The United States will soon impose tariffs on European goods. The US believes subsidies paid by certain EU member states to French aircraft maker Airbus harmed the US industry. In the dispute, which began in 2004, the United States argued that the EU gave Airbus billions of dollars of launch aid that resulted in an unfair advantage for Airbus. Specifically, the United States asserted that the aid allowed Airbus to gain market share in Europe, Australia, China, South Korea, and elsewhere.
The bulk of the tariffs will be applied to imports from France, Germany, Spain, and the United Kingdom—the four countries said to be responsible for the subsidies. The range will cover civil aircraft, agricultural and other products, sweaters, pullovers and sweatshirts in wool, cashmere, cotton and manmade fibers, performance outerwear, wool suits, women’s and girls’ cotton nightwear, swimwear, and cotton bed linen and blankets.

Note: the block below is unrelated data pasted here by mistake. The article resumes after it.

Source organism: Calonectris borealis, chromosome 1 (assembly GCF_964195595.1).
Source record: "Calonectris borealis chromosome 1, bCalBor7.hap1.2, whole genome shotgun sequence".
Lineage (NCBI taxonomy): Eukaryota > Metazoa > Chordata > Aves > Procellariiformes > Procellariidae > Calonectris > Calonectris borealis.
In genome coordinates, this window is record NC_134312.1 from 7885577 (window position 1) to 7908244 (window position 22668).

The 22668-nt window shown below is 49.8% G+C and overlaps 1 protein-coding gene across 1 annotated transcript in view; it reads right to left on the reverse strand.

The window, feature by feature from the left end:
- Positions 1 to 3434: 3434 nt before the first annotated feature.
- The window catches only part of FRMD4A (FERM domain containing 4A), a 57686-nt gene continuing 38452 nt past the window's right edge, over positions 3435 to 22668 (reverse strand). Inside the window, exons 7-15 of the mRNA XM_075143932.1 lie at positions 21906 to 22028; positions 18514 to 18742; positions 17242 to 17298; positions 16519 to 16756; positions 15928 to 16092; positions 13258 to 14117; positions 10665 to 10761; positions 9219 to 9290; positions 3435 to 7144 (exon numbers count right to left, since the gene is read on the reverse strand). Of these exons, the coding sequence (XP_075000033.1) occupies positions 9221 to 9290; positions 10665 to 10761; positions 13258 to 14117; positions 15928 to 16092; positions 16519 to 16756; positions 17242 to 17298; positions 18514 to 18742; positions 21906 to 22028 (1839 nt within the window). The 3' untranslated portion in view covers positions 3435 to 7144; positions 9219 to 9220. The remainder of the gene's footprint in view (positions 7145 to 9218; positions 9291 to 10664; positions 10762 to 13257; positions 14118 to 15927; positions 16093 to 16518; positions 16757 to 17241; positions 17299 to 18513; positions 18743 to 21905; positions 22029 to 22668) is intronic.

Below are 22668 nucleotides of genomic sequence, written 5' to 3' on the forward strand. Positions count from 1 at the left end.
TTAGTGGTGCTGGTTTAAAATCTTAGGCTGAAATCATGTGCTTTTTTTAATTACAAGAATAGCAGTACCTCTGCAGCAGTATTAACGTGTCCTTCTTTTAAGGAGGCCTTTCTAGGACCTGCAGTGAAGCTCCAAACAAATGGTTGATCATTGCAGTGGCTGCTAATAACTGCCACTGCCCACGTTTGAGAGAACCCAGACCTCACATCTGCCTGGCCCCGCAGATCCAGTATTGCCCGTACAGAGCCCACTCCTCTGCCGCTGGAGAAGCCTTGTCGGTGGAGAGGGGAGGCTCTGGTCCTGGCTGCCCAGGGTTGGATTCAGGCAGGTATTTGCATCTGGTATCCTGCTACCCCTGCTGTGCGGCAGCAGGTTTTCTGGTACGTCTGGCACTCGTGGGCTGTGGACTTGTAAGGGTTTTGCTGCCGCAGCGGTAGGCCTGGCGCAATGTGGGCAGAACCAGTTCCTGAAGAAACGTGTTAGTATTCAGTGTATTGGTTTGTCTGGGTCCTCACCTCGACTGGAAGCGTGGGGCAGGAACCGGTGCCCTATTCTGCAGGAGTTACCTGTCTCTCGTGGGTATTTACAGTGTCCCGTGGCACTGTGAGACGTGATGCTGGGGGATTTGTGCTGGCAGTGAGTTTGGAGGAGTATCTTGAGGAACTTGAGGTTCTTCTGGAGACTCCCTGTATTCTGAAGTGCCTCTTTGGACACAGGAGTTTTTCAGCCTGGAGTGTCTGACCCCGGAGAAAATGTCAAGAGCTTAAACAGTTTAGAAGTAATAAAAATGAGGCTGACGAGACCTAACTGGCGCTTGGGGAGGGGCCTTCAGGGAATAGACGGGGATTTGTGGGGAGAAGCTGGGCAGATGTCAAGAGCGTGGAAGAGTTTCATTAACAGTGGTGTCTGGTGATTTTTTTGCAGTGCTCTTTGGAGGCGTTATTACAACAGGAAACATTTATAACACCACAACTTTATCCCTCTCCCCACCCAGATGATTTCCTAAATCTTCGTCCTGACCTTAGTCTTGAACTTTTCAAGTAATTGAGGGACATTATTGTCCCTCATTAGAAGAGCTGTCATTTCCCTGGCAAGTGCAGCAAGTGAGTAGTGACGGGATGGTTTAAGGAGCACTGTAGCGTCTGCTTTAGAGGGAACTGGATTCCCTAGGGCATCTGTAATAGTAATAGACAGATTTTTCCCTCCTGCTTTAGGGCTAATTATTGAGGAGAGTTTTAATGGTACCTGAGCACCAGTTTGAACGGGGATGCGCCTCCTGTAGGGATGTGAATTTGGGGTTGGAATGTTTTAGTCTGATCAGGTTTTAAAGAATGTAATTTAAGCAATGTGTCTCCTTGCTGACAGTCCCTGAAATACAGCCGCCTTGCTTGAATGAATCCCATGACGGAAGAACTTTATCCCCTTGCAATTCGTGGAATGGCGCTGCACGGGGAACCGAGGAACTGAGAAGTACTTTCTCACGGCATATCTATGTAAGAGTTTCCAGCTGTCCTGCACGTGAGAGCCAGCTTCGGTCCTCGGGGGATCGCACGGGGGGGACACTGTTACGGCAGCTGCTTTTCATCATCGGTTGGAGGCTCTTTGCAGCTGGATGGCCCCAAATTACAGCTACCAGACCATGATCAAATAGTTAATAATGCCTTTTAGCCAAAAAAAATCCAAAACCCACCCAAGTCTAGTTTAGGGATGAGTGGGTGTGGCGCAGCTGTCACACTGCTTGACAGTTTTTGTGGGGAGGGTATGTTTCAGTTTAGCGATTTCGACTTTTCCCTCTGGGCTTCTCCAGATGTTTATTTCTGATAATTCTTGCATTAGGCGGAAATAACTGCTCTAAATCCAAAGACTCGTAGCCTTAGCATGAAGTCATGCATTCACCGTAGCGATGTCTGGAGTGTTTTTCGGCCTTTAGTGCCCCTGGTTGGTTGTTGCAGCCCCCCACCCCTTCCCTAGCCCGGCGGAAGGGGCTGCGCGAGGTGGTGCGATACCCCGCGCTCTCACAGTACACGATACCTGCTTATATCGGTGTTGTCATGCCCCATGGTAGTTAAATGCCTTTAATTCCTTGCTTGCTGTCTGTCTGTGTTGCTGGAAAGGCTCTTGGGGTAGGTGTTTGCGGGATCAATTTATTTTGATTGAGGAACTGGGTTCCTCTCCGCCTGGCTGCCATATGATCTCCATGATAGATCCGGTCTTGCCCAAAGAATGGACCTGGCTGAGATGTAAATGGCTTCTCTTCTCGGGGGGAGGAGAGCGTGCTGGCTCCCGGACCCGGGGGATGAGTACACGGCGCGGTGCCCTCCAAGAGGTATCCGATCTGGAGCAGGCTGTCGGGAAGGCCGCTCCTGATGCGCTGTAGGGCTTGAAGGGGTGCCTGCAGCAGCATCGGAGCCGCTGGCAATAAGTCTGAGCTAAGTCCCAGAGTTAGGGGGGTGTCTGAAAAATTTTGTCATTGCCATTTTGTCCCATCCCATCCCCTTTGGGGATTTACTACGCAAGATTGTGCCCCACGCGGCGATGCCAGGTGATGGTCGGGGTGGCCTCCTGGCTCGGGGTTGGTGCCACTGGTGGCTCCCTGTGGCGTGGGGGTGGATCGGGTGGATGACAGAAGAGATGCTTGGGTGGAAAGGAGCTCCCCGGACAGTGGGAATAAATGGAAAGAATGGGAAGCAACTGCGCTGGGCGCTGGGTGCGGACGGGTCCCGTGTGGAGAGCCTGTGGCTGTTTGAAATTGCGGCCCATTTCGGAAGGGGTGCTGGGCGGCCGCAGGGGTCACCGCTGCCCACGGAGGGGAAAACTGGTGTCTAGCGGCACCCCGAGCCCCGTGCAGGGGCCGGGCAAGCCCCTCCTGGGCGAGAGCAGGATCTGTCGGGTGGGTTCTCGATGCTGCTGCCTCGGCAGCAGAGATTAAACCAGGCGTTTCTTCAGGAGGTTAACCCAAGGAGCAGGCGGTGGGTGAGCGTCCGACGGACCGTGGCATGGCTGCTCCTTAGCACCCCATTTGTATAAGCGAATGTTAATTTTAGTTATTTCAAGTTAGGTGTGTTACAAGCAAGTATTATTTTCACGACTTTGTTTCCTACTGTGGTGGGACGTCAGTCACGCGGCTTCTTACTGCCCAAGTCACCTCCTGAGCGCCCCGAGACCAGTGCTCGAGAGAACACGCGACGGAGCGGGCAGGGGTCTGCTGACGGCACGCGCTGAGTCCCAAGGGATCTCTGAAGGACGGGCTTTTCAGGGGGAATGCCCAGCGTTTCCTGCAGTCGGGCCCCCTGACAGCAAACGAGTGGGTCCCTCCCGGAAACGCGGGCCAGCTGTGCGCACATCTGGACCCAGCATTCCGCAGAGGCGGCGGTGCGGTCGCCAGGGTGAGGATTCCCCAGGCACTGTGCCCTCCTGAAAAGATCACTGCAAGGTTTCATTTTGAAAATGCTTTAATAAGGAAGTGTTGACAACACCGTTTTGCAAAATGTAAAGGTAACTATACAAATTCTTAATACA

The WTO is expected to authorize the countermeasures. The tariffs won’t yet provoke a trade war because the EU is not allowed to retaliate against WTO-authorized countermeasures. Meanwhile there have been rumblings that the US might be targeting Vietnam. The Southeast Asian country has seen some benefit from the US-China trade war as apparel firms look elsewhere–with Cambodia and Bangladesh in the running, too–for sourcing and manufacturing production.